There’s undoubtedly some great tools for DIY artists out there to make something of a living from their art, from Bandcamp and PledgeMusic to Kickstarter. The barriers for artists to connect with their fans and get their projects to market are lower than ever in some ways. However it remains a challenge for artists to get their work seen and heard “on scale”, given the sheer volume of great music out there. The vast majority of artists benefit from a strong collaborative team behind them to reach their true creative and commercial potential, and the independent label sector is well-placed to build fruitful and transparent relationships with artists. Traditional forms of marketing and promotion continue to play an important part in building a successful campaign and raising broader awareness.
> With music sales in decline, how can artists address the challenge of monetising their fanbases in the streaming era?
The sea of change towards streaming cannot be argued with, but there is still a strong appetite for ownership and physical product across certain fanbases. The resurgence of vinyl is well documented, and shows that desirable, well-crafted packages can command a premium from music fans who are keen to support the artist. It’s more of an extreme example, but Arctic Monkeys were the most-streamed act in the UK in 2013 when AM was released – and that was also the best-selling vinyl album of that year. Streaming definitely has a scale and immediacy, but this shows there’s also a demand for tangibility that can sit alongside this – so it’s important to consider the whole spectrum of the audience where you can. There’s also considerations around the streaming platforms themselves, and how to fully engage the audiences there – looking at ways to draw people back to your catalogue, given that each repeated listen will generate income in the longer-term.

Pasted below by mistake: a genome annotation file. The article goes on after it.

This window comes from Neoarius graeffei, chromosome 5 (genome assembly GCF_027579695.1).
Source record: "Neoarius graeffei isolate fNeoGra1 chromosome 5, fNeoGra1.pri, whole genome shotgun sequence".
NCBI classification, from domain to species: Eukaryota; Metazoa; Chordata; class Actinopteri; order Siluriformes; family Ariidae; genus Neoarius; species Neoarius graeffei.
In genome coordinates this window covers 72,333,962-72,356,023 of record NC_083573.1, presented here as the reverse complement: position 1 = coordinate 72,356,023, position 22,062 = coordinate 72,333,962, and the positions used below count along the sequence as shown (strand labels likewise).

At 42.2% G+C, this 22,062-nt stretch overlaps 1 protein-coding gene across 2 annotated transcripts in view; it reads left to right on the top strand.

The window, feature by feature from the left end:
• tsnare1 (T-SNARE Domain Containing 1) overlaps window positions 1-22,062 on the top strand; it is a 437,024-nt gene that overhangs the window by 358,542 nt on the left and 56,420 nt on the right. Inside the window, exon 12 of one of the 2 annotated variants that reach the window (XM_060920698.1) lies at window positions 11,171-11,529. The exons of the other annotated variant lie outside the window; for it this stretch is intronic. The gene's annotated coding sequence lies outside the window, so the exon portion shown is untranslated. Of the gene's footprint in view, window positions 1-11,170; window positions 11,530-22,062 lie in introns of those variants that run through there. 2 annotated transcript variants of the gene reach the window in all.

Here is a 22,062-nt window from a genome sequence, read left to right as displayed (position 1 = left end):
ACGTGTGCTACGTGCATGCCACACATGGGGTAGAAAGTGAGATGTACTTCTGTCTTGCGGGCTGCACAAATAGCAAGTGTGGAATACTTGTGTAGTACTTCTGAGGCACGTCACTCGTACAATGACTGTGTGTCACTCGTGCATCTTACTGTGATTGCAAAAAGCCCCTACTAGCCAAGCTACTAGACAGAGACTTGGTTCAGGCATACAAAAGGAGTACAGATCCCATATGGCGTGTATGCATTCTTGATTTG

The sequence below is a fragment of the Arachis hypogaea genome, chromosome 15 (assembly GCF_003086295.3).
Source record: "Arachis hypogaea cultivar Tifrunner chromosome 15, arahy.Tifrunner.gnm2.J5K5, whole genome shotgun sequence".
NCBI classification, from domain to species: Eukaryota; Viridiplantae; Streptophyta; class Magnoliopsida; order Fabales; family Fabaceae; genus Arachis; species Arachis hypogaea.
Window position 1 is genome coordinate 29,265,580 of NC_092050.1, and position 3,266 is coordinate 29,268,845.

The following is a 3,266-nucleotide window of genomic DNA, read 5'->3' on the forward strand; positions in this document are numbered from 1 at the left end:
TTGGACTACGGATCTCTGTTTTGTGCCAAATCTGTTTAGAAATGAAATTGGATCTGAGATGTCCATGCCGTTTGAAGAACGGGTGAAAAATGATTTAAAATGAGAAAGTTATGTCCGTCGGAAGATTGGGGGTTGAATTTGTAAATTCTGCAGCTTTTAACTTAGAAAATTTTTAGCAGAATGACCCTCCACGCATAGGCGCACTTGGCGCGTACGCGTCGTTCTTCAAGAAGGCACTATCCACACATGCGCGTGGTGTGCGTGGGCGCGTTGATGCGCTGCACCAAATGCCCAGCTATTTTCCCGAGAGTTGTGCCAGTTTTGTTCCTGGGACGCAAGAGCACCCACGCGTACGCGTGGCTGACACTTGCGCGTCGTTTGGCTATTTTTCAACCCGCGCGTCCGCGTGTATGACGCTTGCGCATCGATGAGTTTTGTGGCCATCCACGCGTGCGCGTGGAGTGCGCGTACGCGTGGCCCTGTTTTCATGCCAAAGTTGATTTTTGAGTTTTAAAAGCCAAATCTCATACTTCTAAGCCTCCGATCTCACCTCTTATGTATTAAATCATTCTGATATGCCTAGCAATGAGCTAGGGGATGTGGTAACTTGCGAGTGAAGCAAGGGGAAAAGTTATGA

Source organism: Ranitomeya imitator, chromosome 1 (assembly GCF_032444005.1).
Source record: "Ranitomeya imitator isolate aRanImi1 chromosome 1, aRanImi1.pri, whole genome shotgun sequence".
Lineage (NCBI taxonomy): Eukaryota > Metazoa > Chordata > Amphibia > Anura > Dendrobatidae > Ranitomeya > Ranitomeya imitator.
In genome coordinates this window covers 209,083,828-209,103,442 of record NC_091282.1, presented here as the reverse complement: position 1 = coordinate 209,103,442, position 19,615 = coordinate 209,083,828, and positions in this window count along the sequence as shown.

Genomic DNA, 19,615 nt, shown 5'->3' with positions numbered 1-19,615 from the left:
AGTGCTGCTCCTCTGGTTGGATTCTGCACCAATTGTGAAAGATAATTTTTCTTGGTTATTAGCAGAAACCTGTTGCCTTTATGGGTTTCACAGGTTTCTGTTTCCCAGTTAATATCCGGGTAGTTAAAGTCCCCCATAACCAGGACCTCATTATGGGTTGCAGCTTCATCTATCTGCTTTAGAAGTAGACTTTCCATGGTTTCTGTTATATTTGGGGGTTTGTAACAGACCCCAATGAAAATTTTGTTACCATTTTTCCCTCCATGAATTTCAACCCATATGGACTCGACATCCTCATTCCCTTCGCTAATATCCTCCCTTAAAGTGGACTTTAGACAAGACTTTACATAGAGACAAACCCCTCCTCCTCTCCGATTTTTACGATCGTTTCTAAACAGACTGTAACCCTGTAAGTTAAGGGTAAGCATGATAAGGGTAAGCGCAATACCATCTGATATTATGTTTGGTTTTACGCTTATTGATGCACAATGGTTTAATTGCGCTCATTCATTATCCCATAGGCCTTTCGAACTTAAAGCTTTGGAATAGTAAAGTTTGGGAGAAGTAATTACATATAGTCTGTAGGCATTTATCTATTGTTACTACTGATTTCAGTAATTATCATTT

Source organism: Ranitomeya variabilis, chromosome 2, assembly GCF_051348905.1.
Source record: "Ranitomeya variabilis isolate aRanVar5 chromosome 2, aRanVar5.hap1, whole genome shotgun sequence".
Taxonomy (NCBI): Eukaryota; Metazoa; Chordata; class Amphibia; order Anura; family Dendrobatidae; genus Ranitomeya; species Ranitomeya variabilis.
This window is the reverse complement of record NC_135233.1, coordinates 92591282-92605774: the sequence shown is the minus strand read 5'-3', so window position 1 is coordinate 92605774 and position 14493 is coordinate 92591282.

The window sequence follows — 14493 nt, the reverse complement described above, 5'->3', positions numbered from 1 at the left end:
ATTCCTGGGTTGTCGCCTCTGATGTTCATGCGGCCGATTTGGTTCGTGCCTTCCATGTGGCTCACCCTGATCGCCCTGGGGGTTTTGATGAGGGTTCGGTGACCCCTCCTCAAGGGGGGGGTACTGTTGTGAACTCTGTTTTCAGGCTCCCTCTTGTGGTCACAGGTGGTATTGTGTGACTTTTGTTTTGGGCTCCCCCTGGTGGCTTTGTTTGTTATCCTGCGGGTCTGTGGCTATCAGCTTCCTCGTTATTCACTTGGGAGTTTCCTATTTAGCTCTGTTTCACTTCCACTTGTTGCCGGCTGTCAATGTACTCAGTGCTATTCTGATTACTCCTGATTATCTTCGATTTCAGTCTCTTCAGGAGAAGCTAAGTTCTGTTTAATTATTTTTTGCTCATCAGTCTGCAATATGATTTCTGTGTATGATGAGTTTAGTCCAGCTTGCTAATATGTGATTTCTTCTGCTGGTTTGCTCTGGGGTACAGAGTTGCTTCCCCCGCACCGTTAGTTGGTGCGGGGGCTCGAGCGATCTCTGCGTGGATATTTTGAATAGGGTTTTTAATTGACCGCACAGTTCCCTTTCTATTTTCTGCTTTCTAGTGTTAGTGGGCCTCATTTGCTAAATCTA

> How do you think streaming can address some of its key issues – such as sustainability, growth, pricing, windowing, transparency – in the next 12 months?
There’s seemingly some renewed angst around ad-funded streaming at the moment, particularly from the major labels. The arrival of Apple into the music streaming arena will undoubtedly build more mainstream awareness of paid-for music streaming services, and illustrate what they can offer the consumer versus the likes of YouTube, particularly if there is a heavily personifiable element around its curation. The challenge continues to be converting the growing swathe of music fans who are using free streaming platforms on a daily basis, but feel that £/€ 9.99 a month is too much of a leap to make. The proposition of hard-bundling music subscriptions with new devices (the approach that Nokia took with Comes With Music) to remove this price-perception barrier via a subsidised approach hasn’t yet worked – but it does feel like a viable route for Apple, to help scale a more sustainable streaming offering quickly.
Here in the UK, the ongoing windowing of “pre-release” singles from streaming services still continues to be a major issue. The fact that certain tracks being played on daytime national radio are unavailable to listen to on a service that music fans are actively paying £9.99 every month for – this needs to change!
> Would you persuade Taylor Swift to come back to Spotify? If so, how?
1989 is in a league of its own, having sold over 4.5 million in the US alone. But that’s exactly why using Taylor’s (or more accurately, her label’s) stance on Spotify as some kind of shining example of a functional and positive windowing strategy is a dangerous one! The irrational aspect here is that Taylor’s audience is vast and very mainstream – so the scale of streaming consumption on 1989 and her back catalogue on a service like Spotify could be massive, and would undoubtedly generate her and her label enviable amounts of revenue. But it’s possibly a hard sell to her team when you consider the amounts of income derived from other areas of the Taylor Swift brand…
This is the latest in a series of posts from leading label executives, who’ll be posting regularly here on midemblog between now and Midem this June. The posts are sourced and curated by Motive Unknown‘s Lucy Blair; and you can find them all here!